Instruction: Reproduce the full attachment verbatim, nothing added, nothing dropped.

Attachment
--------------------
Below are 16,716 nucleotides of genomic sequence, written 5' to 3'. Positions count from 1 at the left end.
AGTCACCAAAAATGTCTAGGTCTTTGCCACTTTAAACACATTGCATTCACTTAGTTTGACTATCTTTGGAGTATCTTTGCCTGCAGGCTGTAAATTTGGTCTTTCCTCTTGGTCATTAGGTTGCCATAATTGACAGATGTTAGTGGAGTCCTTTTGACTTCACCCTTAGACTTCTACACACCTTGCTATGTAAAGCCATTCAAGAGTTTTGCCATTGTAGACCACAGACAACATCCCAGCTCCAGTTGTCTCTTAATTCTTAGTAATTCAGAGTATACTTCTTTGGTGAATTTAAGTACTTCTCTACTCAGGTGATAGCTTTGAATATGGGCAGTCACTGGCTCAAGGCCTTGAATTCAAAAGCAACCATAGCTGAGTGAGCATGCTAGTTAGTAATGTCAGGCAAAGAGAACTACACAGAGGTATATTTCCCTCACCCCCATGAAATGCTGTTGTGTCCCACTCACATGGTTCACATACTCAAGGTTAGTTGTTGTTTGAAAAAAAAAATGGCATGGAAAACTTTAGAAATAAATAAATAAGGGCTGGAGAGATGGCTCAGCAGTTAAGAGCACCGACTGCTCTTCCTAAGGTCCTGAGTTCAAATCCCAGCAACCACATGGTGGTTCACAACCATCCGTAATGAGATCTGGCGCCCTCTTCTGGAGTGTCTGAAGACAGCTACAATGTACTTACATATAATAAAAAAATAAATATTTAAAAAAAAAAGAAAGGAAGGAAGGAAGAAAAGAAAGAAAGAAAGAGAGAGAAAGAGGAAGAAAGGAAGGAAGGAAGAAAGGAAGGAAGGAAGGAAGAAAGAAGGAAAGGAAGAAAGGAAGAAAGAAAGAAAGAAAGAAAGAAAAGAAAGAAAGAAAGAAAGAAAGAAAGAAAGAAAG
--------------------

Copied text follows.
Below are 16,716 nucleotides of genomic sequence, written 5' to 3'. Positions count from 1 at the left end.
AGTCACCAAAAATGTCTAGGTCTTTGCCACTTTAAACACATTGCATTCACTTAGTTTGACTATCTTTGGAGTATCTTTGCCTGCAGGCTGTAAATTTGGTCTTTCCTCTTGGTCATTAGGTTGCCATAATTGACAGATGTTAGTGGAGTCCTTTTGACTTCACCCTTAGACTTCTACACACCTTGCTATGTAAAGCCATTCAAGAGTTTTGCCATTGTAGACCACAGACAACATCCCAGCTCCAGTTGTCTCTTAATTCTTAGTAATTCAGAGTATACTTCTTTGGTGAATTTAAGTACTTCTCTACTCAGGTGATAGCTTTGAATATGGGCAGTCACTGGCTCAAGGCCTTGAATTCAAAAGCAACCATAGCTGAGTGAGCATGCTAGTTAGTAATGTCAGGCAAAGAGAACTACACAGAGGTATATTTCCCTCACCCCCATGAAATGCTGTTGTGTCCCACTCACATGGTTCACATACTCAAGGTTAGTTGTTGTTTGAAAAAAAAAATGGCATGGAAAACTTTAGAAATAAATAAATAAGGGCTGGAGAGATGGCTCAGCAGTTAAGAGCACCGACTGCTCTTCCTAAGGTCCTGAGTTCAAATCCCAGCAACCACATGGTGGTTCACAACCATCCGTAATGAGATCTGGCGCCCTCTTCTGGAGTGTCTGAAGACAGCTACAATGTACTTACATATAATAAAAAAATAAATATTTAAAAAAAAAAGAAAGGAAGGAAGGAAGAAAAGAAAGAAAGAAAGAGAGAGAAAGAGGAAGAAAGGAAGGAAGGAAGAAAGGAAGGAAGGAAGGAAGAAAGAAGGAAAGGAAGAAAGGAAGAAAGAAAGAAAGAAAGAAAGAAAAGAAAGAAAGAAAGAAAGAAAGAAAGAAAGAAAG